I don't think any English speaker would tell someone who wants to learn spoken English to learn by reading some Dickens lol.
 
I'd say there's a difference especially with informal Brazilian-Portuguese vs formal Portuguese, but this is the case with many languages, like French. I'd say the best way for Mantidor to learn spoken Portuguese is to watch movies or TV shows in the language, travel to Portuguese speaking countries or use skype with people living in such countries.

I don't think any English speaker would tell someone who wants learn spoken English to learn by reading some Dickens lol.
heh pretty much. I do live in Brasil, so I already speak moderately well (I hope), but I want to improve it, I hate the television here but it is a good option. However, even "formal" conversations are very informal, so its a challenge, because things like newspapers are somewhat more formal, is just confusing, I guess I can go by by being informal and is not really a problem to most people, even at work.
 
Honestly I feel like there's a small difference between formal and informal portuguese, at least when comparing it with something lik English where the difference is way more apparent. Then again my Portuguese sucks so I don't know if I am a good person to comment on it lol.
How comes your portuguese is bad if you live here? hahahha

heh pretty much. I do live in Brasil, so I already speak moderately well (I hope), but I want to improve it, I hate the television here but it is a good option. However, even "formal" conversations are very informal, so its a challenge, because things like newspapers are somewhat more formal, is just confusing, I guess I can go by by being informal and is not really a problem to most people, even at work.
Hmm. Did you try reading some websites? Something less formal than the news ones I mean.

Because really, Machado de Assis is not a good way to learn portuguese, it's a very archaic version of the language, very similar to the portuguese of Portugal. They are good books, but if you start talking with people the way you read on his books you will be laughed at. The newspapers are good tough. They are not THAT formal. Also, maybe you can read some books like Harry Potter or Lord of the Rings in portuguese? Those are a good read and with an informal portuguese. Would be a nice start too.
 
Can anyone from Brazil-GAF recommend me favorite authors (I am thinking more literary writing; whatever that means to you) who are (probably) translated into English?
Machado de Assis is probably the most well regarded brazilian writer. I read Brás Cubas, clever book with some very good chapters (although not the best thing I've read, as you would expect it to be based on the amount of praise he gets here). It would certainly get better if I reread it though,I feel like there was a lot I missed.
 
Hmm. Did you try reading some websites? Something less formal than the news ones I mean.

Because really, Machado de Assis is not a good way to learn portuguese, it's a very archaic version of the language, very similar to the portuguese of Portugal. They are good books, but if you start talking with people the way you read on his books you will be laughed at. The newspapers are good tough. They are not THAT formal. Also, maybe you can read some books like Harry Potter or Lord of the Rings in portuguese? Those are a good read and with an informal portuguese. Would be a nice start too.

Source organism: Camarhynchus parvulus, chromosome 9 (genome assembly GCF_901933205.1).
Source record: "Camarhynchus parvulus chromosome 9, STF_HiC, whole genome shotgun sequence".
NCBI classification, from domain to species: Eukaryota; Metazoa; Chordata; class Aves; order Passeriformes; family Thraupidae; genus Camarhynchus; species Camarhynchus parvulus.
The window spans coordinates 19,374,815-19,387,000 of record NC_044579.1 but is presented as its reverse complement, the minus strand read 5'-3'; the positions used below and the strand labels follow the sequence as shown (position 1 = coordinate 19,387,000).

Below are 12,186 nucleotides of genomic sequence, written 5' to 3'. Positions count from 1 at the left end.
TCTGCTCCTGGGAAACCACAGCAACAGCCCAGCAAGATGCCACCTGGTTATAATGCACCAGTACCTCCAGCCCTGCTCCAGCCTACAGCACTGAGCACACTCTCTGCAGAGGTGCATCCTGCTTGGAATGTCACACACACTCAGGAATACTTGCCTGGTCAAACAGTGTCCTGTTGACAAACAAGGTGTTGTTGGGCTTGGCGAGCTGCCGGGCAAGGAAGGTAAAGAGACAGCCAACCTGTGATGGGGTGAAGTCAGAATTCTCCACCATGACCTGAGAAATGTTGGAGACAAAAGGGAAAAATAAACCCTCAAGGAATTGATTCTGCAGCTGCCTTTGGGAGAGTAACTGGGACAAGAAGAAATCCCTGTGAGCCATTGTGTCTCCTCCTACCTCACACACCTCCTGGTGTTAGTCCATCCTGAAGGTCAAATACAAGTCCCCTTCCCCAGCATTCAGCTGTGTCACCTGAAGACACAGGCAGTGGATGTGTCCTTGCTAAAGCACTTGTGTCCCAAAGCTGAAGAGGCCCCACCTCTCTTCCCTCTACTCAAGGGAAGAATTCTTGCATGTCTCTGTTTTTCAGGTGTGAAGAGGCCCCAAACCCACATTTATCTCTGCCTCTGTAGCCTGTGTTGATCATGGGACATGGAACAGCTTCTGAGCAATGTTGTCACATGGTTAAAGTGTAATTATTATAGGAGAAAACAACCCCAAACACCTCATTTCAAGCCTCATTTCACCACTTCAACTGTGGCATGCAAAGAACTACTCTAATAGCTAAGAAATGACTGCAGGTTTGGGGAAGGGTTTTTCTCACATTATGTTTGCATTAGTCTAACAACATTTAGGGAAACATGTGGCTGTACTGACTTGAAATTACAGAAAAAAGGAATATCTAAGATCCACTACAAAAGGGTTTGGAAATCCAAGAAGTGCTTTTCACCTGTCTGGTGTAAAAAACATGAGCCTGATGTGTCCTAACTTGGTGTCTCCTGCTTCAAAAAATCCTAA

Both of these are very good ideas, I'm going to read more blogs in portuguese to start.
 
How comes your portuguese is bad if you live here? hahahha
Lived in the US for 10 years (8-18) I barely ever wrote while I was there. I did talk with my parents in Portuguese but I still lost a bit of the language due to my time away, especially with writing. I hate writing in Portuguese, so many useless accents!


Question for all of you, what is your opinion of coraçãozinho? I love it, one of the best things to eat at a BBQ place. Sooo goood.
 
Lived in the US for 10 years (8-18) I barely ever wrote while I was there. I did talk with my parents in Portuguese but I still lost a bit of the language due to my time away, especially with writing. I hate writing in Portuguese, so many useless accents!


Question for all of you, what is your opinion of coraçãozinho? I love it, one of the best things to eat at a BBQ place. Sooo goood.
The accents are important though. Portuguese is a lot more phonetically rich than other languages like Spanish or Italian. Accents are sometimes the only way to know how to pronounce certain words and differentiate between words that have the same spelling but different definitions due to their pronunciation (e.g. avô vs avó). But yeah, due to them, typing in Portuguese is more of a pain in the ass than English. Although, English could have made good use of accents too since it's phonology is a bit of a mess.
 
The accents are important though. Portuguese is a lot more phonetically rich than other languages like Spanish or Italian. Accents are sometimes the only way to know how to pronounce certain words and differentiate between words that have the same spelling but different definitions due to their pronunciation (e.g. avô vs avó). But yeah, due to them, typing in Portuguese is more of a pain in the ass than English. Although, English could have made good use of accents too since it's phonology is a bit of a mess.